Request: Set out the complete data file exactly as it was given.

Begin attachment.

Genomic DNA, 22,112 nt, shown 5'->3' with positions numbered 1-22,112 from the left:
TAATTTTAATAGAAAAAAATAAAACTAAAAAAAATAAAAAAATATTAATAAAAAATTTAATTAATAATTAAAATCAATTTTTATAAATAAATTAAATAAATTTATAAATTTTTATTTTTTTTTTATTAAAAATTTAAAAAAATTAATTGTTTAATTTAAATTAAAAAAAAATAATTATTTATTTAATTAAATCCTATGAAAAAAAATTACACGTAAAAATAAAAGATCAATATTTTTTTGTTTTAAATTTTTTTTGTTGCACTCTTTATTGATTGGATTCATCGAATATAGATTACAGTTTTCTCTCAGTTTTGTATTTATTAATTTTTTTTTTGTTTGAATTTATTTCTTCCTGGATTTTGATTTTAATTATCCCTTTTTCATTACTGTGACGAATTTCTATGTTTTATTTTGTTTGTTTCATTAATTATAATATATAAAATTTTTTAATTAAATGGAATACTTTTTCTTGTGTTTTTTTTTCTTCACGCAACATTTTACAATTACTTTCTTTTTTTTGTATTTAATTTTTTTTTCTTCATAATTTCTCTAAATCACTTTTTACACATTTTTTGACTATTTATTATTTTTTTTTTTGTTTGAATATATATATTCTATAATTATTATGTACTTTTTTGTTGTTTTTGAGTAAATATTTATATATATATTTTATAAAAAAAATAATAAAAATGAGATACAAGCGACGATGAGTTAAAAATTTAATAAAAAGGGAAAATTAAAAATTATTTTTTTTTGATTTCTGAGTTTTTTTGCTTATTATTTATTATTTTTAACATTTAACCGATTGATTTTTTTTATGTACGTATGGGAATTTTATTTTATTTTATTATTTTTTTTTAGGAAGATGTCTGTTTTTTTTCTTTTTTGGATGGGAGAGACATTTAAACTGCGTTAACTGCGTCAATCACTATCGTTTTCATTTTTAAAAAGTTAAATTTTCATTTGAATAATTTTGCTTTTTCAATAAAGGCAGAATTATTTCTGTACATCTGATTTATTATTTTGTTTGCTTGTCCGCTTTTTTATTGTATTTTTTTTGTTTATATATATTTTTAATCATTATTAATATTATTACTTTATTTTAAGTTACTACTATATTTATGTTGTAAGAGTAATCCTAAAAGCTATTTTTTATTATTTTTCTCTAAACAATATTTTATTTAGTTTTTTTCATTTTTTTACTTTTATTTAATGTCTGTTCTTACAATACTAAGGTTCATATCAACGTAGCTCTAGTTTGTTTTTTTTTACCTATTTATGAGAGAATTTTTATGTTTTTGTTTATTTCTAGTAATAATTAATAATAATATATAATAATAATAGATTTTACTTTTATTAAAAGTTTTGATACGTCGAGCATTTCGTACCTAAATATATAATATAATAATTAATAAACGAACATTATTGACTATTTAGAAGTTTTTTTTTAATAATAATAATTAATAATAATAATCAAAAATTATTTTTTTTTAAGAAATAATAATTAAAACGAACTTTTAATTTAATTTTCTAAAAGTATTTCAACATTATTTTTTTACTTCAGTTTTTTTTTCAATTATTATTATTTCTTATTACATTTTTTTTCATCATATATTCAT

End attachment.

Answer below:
Genomic DNA, 22,112 nt, shown 5'->3' with positions numbered 1-22,112 from the left:
TAATTTTAATAGAAAAAAATAAAACTAAAAAAAATAAAAAAATATTAATAAAAAATTTAATTAATAATTAAAATCAATTTTTATAAATAAATTAAATAAATTTATAAATTTTTATTTTTTTTTTATTAAAAATTTAAAAAAATTAATTGTTTAATTTAAATTAAAAAAAAATAATTATTTATTTAATTAAATCCTATGAAAAAAAATTACACGTAAAAATAAAAGATCAATATTTTTTTGTTTTAAATTTTTTTTGTTGCACTCTTTATTGATTGGATTCATCGAATATAGATTACAGTTTTCTCTCAGTTTTGTATTTATTAATTTTTTTTTTGTTTGAATTTATTTCTTCCTGGATTTTGATTTTAATTATCCCTTTTTCATTACTGTGACGAATTTCTATGTTTTATTTTGTTTGTTTCATTAATTATAATATATAAAATTTTTTAATTAAATGGAATACTTTTTCTTGTGTTTTTTTTTCTTCACGCAACATTTTACAATTACTTTCTTTTTTTTGTATTTAATTTTTTTTTCTTCATAATTTCTCTAAATCACTTTTTACACATTTTTTGACTATTTATTATTTTTTTTTTTGTTTGAATATATATATTCTATAATTATTATGTACTTTTTTGTTGTTTTTGAGTAAATATTTATATATATATTTTATAAAAAAAATAATAAAAATGAGATACAAGCGACGATGAGTTAAAAATTTAATAAAAAGGGAAAATTAAAAATTATTTTTTTTTGATTTCTGAGTTTTTTTGCTTATTATTTATTATTTTTAACATTTAACCGATTGATTTTTTTTATGTACGTATGGGAATTTTATTTTATTTTATTATTTTTTTTTAGGAAGATGTCTGTTTTTTTTCTTTTTTGGATGGGAGAGACATTTAAACTGCGTTAACTGCGTCAATCACTATCGTTTTCATTTTTAAAAAGTTAAATTTTCATTTGAATAATTTTGCTTTTTCAATAAAGGCAGAATTATTTCTGTACATCTGATTTATTATTTTGTTTGCTTGTCCGCTTTTTTATTGTATTTTTTTTGTTTATATATATTTTTAATCATTATTAATATTATTACTTTATTTTAAGTTACTACTATATTTATGTTGTAAGAGTAATCCTAAAAGCTATTTTTTATTATTTTTCTCTAAACAATATTTTATTTAGTTTTTTTCATTTTTTTACTTTTATTTAATGTCTGTTCTTACAATACTAAGGTTCATATCAACGTAGCTCTAGTTTGTTTTTTTTTACCTATTTATGAGAGAATTTTTATGTTTTTGTTTATTTCTAGTAATAATTAATAATAATATATAATAATAATAGATTTTACTTTTATTAAAAGTTTTGATACGTCGAGCATTTCGTACCTAAATATATAATATAATAATTAATAAACGAACATTATTGACTATTTAGAAGTTTTTTTTTAATAATAATAATTAATAATAATAATCAAAAATTATTTTTTTTTAAGAAATAATAATTAAAACGAACTTTTAATTTAATTTTCTAAAAGTATTTCAACATTATTTTTTTACTTCAGTTTTTTTTTCAATTATTATTATTTCTTATTACATTTTTTTTCATCATATATTCAT